Tracing your ancestry
Tracing your ancestry can be a very long, time-consuming process, so before launching into the project it is important to take some preliminary steps:
- Decide which line of your family tree you wish to trace. It is so easy to be sidetracked by coming across records of other branches of the family, or unrelated families of the same name, and so waste time and effort.
- It is always advisable to talk to older members of your family in the first instance and note down what they can remember. Look through family documents and memorabilia and search out any certificates that you already have, and any other relevant papers and photographs.
- There are lots of books you can purchase or borrow from your local library, and also several monthly publications relating to Family History available at Newsagents.
- Join a Family History Group. Genealogy is such a popular hobby that lots of local clubs and classes have sprung up.
How we can help
The Registration Service can help you with specific certificates or record searches.
For other help and information, local libraries can be an invaluable source, as they have relevant local publications and also often hold census records on microfiche or microfilm. See local history and heritage for more information.
There are many sites on the web that can provide help and information on genealogy and you can purchase various computer programmes to help you organise and store your data, once gathered.
Before 1837 there were no nation-wide schemes of registration, so it is important to know the place in which a person lived. If you do not know this the International Genealogical Index (IGI or Mormon Index) prepared by the Genealogical Society of Utah can be useful. It is an alphabetical index of names extracted from records the Society has filmed, which indicates the parish and county in which each one occurs.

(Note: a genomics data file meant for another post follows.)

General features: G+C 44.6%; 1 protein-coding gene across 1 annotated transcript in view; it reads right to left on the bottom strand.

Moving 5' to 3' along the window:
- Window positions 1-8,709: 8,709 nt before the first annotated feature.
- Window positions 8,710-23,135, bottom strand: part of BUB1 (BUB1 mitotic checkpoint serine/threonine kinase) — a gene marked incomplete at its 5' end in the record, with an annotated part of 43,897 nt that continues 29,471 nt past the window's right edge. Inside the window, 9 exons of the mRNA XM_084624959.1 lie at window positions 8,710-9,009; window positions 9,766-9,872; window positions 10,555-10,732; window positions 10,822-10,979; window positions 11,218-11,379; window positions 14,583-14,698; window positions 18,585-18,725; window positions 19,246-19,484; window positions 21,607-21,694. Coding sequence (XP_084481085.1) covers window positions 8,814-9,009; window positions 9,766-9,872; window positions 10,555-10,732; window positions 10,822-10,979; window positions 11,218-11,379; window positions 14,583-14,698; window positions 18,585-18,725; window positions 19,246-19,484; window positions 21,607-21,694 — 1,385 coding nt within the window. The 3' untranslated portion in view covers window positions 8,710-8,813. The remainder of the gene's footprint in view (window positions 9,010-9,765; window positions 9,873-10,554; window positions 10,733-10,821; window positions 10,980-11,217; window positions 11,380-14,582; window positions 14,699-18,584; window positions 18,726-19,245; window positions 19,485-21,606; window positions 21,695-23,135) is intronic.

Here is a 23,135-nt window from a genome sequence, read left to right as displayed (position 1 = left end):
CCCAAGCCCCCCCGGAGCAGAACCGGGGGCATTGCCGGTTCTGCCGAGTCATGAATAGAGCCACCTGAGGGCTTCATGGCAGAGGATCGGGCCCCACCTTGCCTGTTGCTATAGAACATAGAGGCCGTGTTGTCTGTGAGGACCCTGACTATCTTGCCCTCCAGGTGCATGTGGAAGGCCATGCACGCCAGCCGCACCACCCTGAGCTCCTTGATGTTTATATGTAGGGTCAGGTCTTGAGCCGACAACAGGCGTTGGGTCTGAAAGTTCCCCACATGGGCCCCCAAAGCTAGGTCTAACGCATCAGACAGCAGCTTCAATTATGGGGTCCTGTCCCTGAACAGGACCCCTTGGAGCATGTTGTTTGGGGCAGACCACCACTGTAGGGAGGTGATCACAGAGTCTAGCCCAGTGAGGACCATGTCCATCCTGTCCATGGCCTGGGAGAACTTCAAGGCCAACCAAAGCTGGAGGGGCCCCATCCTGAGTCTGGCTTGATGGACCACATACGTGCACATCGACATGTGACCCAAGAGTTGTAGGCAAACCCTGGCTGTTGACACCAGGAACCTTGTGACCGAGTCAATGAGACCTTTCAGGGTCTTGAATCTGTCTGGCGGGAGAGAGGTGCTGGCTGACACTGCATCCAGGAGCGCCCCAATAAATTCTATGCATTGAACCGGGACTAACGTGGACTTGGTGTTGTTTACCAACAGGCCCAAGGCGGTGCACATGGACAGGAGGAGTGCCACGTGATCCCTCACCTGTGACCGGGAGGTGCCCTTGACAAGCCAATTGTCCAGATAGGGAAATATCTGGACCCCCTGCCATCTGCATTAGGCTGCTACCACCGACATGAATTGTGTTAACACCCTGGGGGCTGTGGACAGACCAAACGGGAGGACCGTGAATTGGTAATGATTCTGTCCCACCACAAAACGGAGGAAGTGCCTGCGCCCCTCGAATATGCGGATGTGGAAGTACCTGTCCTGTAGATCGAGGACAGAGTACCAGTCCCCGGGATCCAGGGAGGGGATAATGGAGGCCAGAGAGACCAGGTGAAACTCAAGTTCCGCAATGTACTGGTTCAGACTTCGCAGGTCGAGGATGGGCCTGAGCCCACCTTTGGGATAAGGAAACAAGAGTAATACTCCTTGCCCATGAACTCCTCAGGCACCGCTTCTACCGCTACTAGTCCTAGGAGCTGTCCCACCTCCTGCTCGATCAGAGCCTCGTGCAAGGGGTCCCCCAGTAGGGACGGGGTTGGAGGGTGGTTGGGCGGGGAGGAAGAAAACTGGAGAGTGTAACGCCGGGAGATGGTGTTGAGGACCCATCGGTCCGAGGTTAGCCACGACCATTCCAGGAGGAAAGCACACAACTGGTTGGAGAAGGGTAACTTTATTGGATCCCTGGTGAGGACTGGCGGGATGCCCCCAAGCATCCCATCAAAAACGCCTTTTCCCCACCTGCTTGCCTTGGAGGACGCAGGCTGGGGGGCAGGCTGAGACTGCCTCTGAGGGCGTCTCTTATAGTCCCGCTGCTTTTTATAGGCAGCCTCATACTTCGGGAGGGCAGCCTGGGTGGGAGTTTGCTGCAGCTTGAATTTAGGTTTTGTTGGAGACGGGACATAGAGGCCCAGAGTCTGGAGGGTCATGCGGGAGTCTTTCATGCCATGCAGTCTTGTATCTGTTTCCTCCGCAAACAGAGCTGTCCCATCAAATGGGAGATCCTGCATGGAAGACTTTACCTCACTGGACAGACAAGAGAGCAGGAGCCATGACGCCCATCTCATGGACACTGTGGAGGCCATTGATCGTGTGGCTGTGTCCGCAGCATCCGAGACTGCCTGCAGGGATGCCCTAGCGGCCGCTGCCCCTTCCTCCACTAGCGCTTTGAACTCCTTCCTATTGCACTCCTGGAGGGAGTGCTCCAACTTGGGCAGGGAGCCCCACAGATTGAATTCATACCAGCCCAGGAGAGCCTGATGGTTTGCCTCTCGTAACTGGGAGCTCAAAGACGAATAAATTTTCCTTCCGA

Parish registers of baptisms, marriages and burials in the Established Church generally begin between 1538 and 1598 and should continue to the present, unbroken except for the period 1640-1660. The amount of information varies, ranging from full details of parents, place of residence and occupations to merely a name and date.
Bishop's transcripts are copies of all entries made in parish registers, and sent in annually to the bishop. They survive from the 17th century onwards and are particularly useful in cases where the original registers are lost or difficult to read.
Registers of non-conformist churches were sent to London in 1837.
Marriage licence bonds and allegations: some marriages were licence rather than by banns. The bonds and allegations (which are part of the licence process) can provide extra information on the parties to a marriage.
Monumental Inscriptions: gravestones are also useful in giving some detail on a person's family relationships. Many churchyards have been surveyed in this way.
Wills and probate records give valuable detail about a person's social status and family relationships. Letters of administration or "admons" were granted usually to a person's next of kin when he or she died without leaving a will and are rather less informative. Up to c.1760 inventories listing the testator's movable goods were often attached to the will.
45 Market Place
Tel: 0191 427 1818
Tyne & Wear Archives Service
Newcastle upon Tyne
Tel: 0191 277 2248
Durham County Record Office
Tel: 0191 383 3253